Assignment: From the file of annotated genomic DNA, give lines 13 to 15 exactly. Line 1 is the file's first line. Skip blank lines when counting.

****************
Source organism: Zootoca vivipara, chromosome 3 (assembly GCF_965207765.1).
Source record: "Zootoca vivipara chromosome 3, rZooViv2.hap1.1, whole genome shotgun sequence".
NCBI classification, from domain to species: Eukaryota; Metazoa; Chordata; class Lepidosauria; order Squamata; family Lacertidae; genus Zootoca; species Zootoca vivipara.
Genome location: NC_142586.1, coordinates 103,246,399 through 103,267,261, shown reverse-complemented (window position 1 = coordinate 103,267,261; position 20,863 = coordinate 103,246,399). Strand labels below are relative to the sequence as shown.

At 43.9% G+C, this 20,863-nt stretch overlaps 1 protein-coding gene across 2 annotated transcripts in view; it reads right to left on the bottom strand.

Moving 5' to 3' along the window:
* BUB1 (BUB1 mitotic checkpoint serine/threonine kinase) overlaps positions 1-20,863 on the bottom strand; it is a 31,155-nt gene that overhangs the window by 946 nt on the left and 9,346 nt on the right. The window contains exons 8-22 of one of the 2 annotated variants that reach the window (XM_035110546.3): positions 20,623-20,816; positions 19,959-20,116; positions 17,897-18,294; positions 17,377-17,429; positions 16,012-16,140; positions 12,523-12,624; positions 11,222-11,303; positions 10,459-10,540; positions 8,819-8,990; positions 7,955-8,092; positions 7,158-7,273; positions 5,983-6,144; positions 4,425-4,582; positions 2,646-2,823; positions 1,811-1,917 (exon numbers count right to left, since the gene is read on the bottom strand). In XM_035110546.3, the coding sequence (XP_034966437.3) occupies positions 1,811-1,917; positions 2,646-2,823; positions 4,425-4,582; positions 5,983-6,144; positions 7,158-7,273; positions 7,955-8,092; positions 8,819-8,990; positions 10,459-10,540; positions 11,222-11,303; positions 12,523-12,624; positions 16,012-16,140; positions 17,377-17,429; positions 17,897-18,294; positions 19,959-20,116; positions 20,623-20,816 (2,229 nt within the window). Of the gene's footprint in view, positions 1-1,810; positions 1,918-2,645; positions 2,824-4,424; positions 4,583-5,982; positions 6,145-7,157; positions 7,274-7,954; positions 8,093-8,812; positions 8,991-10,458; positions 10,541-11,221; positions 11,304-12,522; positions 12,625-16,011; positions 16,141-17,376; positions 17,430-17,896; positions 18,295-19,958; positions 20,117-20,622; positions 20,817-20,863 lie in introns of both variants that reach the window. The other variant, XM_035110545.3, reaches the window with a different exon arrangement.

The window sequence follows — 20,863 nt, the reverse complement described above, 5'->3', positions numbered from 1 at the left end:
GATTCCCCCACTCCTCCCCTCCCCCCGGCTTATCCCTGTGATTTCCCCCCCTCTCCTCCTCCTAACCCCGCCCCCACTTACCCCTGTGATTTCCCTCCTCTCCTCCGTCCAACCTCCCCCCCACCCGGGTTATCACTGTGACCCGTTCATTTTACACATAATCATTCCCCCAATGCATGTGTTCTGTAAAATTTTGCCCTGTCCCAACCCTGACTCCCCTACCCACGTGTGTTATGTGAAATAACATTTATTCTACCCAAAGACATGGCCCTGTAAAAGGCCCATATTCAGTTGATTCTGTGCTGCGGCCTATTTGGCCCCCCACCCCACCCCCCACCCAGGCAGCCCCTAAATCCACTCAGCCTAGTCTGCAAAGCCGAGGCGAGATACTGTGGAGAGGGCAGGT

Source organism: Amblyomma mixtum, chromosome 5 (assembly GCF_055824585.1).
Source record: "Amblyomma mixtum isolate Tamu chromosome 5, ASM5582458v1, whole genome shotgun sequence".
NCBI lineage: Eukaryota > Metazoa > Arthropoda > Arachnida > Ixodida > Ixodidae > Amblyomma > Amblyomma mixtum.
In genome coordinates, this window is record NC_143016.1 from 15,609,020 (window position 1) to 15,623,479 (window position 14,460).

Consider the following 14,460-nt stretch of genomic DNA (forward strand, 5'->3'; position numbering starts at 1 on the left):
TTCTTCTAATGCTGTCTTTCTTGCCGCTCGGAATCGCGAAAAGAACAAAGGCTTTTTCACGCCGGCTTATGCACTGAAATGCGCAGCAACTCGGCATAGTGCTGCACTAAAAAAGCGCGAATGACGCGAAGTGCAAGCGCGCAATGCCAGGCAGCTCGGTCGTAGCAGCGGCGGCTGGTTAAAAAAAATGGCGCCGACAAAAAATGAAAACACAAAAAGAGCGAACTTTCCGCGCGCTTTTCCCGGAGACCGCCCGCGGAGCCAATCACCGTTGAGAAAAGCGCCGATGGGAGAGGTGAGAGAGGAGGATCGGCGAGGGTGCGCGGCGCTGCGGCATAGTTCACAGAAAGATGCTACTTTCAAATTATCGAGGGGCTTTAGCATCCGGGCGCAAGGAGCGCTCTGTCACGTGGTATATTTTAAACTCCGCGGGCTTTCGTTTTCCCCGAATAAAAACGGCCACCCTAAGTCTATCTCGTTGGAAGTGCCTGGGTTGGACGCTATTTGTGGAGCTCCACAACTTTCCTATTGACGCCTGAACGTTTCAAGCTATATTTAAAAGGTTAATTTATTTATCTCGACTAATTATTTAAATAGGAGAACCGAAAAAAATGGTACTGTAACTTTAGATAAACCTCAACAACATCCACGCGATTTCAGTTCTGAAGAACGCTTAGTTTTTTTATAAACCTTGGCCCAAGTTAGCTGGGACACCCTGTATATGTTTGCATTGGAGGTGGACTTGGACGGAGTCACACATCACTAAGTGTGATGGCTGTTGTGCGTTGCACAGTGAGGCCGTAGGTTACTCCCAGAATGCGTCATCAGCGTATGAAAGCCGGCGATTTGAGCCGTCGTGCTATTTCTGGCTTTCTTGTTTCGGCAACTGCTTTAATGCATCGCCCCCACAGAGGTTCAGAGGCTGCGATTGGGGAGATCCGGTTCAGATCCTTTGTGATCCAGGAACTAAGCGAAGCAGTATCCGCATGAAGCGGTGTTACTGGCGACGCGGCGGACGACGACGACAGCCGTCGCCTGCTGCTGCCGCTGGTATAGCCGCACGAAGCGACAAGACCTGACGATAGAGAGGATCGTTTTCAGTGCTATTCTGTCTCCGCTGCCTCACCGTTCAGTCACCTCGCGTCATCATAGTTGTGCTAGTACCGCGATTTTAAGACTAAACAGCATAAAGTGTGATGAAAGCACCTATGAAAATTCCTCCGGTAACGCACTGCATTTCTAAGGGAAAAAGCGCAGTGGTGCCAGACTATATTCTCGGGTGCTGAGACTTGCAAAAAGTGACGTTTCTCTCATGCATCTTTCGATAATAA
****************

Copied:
In genome coordinates, this window is record NC_143016.1 from 15,609,020 (window position 1) to 15,623,479 (window position 14,460).

Consider the following 14,460-nt stretch of genomic DNA (forward strand, 5'->3'; position numbering starts at 1 on the left):
TTCTTCTAATGCTGTCTTTCTTGCCGCTCGGAATCGCGAAAAGAACAAAGGCTTTTTCACGCCGGCTTATGCACTGAAATGCGCAGCAACTCGGCATAGTGCTGCACTAAAAAAGCGCGAATGACGCGAAGTGCAAGCGCGCAATGCCAGGCAGCTCGGTCGTAGCAGCGGCGGCTGGTTAAAAAAAATGGCGCCGACAAAAAATGAAAACACAAAAAGAGCGAACTTTCCGCGCGCTTTTCCCGGAGACCGCCCGCGGAGCCAATCACCGTTGAGAAAAGCGCCGATGGGAGAGGTGAGAGAGGAGGATCGGCGAGGGTGCGCGGCGCTGCGGCATAGTTCACAGAAAGATGCTACTTTCAAATTATCGAGGGGCTTTAGCATCCGGGCGCAAGGAGCGCTCTGTCACGTGGTATATTTTAAACTCCGCGGGCTTTCGTTTTCCCCGAATAAAAACGGCCACCCTAAGTCTATCTCGTTGGAAGTGCCTGGGTTGGACGCTATTTGTGGAGCTCCACAACTTTCCTATTGACGCCTGAACGTTTCAAGCTATATTTAAAAGGTTAATTTATTTATCTCGACTAATTATTTAAATAGGAGAACCGAAAAAAATGGTACTGTAACTTTAGATAAACCTCAACAACATCCACGCGATTTCAGTTCTGAAGAACGCTTAGTTTTTTTATAAACCTTGGCCCAAGTTAGCTGGGACACCCTGTATATGTTTGCATTGGAGGTGGACTTGGACGGAGTCACACATCACTAAGTGTGATGGCTGTTGTGCGTTGCACAGTGAGGCCGTAGGTTACTCCCAGAATGCGTCATCAGCGTATGAAAGCCGGCGATTTGAGCCGTCGTGCTATTTCTGGCTTTCTTGTTTCGGCAACTGCTTTAATGCATCGCCCCCACAGAGGTTCAGAGGCTGCGATTGGGGAGATCCGGTTCAGATCCTTTGTGATCCAGGAACTAAGCGAAGCAGTATCCGCATGAAGCGGTGTTACTGGCGACGCGGCGGACGACGACGACAGCCGTCGCCTGCTGCTGCCGCTGGTATAGCCGCACGAAGCGACAAGACCTGACGATAGAGAGGATCGTTTTCAGTGCTATTCTGTCTCCGCTGCCTCACCGTTCAGTCACCTCGCGTCATCATAGTTGTGCTAGTACCGCGATTTTAAGACTAAACAGCATAAAGTGTGATGAAAGCACCTATGAAAATTCCTCCGGTAACGCACTGCATTTCTAAGGGAAAAAGCGCAGTGGTGCCAGACTATATTCTCGGGTGCTGAGACTTGCAAAAAGTGACGTTTCTCTCATGCATCTTTCGATAATAA